In a scathing op-ed published Wednesday only hours after Donald Rumsfeld's passing, Daily Beast contributing editor Spencer Ackerman mounted a full-on assault on the late defense secretary's legacy, instructing readers not to mourn him — but "his victims."
Rumsfeld, a towering and respected figure in American politics who twice served as defense secretary, died Wednesday afternoon surrounded by family at the age of 88. But according to Ackerman, his passing doesn't amount to a tragedy.
"The only thing tragic about the death of Donald Rumsfeld is that it didn't occur in an Iraqi prison," seethed Ackerman. "Yet that was foreordained, considering how throughout his life inside the precincts of American national security, Rumsfeld escaped the consequences of decisions he made that ensured a violent, frightening end for hundreds of thousands of people."
While it's true that Rumsfeld's storied career and reputation as a skilled bureaucrat will almost certainly be tarnished to some degree by the long and costly Iraq War, precipitated under his leadership, Ackerman's eagerness to throw dirt on Rumsfeld's name no more than a day after his passing smacks of indecency.
In the op-ed, Ackerman lamented that Rumsfeld "never faced any accountability for what he did, only political eclipse." So it appears he thought it his journalistic responsibility to bring that accountability now in the form of a postmortem hit piece.
In that way, Ackerman would put Rumsfeld in an "elite category of responsibility" for the approximately 400,000 deaths that resulted from his "wars of choice" in Afghanistan and Iraq, putting the blame squarely "on his head."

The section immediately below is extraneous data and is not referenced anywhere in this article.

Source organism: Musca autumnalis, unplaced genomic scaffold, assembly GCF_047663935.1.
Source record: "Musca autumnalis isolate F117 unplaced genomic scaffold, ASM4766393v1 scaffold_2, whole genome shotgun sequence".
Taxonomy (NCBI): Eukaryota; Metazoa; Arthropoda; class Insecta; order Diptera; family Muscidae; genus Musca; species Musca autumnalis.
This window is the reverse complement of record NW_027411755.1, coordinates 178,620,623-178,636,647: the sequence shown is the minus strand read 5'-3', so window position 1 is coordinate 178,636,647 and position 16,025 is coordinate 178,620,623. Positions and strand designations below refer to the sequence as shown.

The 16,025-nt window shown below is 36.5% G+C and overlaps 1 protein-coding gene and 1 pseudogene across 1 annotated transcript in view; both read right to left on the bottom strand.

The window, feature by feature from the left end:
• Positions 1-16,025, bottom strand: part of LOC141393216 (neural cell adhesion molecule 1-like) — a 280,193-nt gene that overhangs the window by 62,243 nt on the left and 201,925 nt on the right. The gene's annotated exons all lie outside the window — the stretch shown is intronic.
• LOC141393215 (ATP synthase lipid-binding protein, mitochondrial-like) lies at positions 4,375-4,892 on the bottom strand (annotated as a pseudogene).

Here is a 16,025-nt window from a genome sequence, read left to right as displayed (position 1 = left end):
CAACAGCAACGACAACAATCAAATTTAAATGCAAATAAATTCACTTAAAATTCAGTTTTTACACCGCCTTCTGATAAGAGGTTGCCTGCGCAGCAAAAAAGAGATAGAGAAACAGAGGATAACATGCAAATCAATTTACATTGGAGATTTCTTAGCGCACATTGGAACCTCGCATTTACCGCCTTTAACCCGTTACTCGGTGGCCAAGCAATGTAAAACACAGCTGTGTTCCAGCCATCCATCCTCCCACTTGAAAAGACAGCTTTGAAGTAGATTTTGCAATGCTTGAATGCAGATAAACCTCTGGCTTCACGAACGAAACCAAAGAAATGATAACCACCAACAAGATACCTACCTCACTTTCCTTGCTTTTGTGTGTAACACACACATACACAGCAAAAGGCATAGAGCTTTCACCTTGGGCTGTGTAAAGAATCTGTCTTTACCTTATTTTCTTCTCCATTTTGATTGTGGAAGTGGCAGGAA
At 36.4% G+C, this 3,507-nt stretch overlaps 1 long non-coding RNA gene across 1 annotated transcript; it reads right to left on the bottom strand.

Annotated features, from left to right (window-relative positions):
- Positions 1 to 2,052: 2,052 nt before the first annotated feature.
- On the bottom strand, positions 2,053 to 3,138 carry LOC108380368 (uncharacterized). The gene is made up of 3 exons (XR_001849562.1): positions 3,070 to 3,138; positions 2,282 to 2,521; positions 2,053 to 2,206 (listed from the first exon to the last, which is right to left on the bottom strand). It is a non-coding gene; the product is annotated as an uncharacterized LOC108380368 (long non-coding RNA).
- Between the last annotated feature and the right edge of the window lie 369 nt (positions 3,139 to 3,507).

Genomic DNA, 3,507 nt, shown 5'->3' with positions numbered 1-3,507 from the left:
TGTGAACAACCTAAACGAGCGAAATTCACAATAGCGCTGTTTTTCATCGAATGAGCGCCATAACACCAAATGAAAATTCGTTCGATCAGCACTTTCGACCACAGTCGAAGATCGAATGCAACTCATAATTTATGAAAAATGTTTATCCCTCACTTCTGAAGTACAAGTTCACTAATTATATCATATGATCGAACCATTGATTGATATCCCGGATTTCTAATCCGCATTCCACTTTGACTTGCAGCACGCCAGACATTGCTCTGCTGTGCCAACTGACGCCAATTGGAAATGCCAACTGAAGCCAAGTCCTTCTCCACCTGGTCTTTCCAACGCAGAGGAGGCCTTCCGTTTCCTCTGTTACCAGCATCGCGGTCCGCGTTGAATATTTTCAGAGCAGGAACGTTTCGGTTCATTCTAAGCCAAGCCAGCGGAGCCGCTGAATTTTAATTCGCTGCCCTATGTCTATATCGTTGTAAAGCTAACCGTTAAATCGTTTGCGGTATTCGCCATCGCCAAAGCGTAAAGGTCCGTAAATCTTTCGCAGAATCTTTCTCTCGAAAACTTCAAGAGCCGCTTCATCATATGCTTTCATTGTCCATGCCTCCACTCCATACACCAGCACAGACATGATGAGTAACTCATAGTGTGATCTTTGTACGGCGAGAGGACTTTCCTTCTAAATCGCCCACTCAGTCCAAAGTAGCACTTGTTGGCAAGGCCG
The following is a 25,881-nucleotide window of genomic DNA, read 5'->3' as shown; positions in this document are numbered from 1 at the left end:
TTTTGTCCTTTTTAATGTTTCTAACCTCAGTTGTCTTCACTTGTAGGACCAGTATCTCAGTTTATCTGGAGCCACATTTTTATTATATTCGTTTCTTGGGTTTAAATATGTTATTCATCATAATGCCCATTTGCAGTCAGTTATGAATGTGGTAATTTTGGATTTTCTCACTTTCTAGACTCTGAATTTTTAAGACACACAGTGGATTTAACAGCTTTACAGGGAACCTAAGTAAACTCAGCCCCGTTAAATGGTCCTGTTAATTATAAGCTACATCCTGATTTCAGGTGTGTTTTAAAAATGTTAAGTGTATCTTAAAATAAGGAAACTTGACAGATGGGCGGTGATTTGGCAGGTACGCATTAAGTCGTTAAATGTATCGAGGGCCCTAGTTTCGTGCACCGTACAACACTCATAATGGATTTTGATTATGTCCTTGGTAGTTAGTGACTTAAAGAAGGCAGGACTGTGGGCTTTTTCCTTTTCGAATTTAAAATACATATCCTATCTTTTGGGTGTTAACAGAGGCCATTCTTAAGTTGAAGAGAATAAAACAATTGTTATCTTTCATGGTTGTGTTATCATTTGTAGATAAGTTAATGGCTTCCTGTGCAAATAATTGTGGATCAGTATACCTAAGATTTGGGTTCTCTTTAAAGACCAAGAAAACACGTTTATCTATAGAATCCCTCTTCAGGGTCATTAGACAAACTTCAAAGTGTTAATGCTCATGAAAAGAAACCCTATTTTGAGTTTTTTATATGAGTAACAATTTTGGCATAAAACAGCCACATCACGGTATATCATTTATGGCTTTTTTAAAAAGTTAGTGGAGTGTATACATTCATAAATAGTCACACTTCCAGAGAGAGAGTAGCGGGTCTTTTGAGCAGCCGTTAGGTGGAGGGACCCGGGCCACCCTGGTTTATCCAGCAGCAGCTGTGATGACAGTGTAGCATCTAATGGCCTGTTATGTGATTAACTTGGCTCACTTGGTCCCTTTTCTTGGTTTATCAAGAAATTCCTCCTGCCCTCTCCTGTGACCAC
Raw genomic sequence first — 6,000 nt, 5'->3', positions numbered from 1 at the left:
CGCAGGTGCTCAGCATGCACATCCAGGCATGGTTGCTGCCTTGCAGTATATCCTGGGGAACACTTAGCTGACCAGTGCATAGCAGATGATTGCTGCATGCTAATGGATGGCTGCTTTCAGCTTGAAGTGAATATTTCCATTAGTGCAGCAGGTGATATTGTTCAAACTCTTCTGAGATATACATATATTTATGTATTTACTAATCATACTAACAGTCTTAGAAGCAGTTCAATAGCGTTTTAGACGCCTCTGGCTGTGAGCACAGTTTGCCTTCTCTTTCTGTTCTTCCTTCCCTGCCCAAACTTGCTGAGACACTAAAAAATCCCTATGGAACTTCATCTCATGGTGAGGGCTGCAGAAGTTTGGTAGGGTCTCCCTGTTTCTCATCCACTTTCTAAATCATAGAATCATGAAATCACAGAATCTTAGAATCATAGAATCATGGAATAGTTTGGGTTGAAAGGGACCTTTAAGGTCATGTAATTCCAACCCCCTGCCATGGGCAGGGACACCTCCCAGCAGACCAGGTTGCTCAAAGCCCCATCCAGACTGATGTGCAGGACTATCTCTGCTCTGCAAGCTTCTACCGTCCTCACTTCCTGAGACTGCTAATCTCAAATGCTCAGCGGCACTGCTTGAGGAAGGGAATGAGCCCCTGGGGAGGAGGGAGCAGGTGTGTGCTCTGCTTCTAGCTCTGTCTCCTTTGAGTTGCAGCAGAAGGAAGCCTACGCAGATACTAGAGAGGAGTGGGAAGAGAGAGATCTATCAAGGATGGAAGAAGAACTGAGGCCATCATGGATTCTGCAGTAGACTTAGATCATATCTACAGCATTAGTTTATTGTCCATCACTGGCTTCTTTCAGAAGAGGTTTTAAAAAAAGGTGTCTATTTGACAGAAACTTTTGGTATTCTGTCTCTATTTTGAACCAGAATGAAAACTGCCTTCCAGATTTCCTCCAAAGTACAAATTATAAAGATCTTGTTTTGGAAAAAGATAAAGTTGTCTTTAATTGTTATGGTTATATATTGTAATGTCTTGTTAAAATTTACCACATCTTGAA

By classifying the U.S. war in Iraq as an "unprovoked war of aggression" pushed only by Rumsfeld and a couple of others, Ackerman was able to put the blood primarily on his hands, alongside former President George W. Bush and Vice President Dick Cheney.
Despite apparently never meeting Rumsfeld, Ackerman characterized the political figure as "cruel," "indignant," and a "con man" who had a "cold indifference to the suffering of others." He told lies "as easily as he breathed," the writer suggested.
In a strange parting shot, Ackerman even mocked the hobbled gait that accompanied Rumsfeld in his old age.
"For the potency and vigor Rumsfeld wanted to project, he moved delicately. An elderly man, he walked starting with his hips, swaying one foot outward before sweeping the other one forward, slow half-moons of motion as he carefully descended the hill north of Dupont Circle," Ackerman wrote.
"How frail was this man who can lay claim to the deaths of at least 415,000 people, and how bitter it is that unlike them, his name will be remembered, even in infamy," he concluded.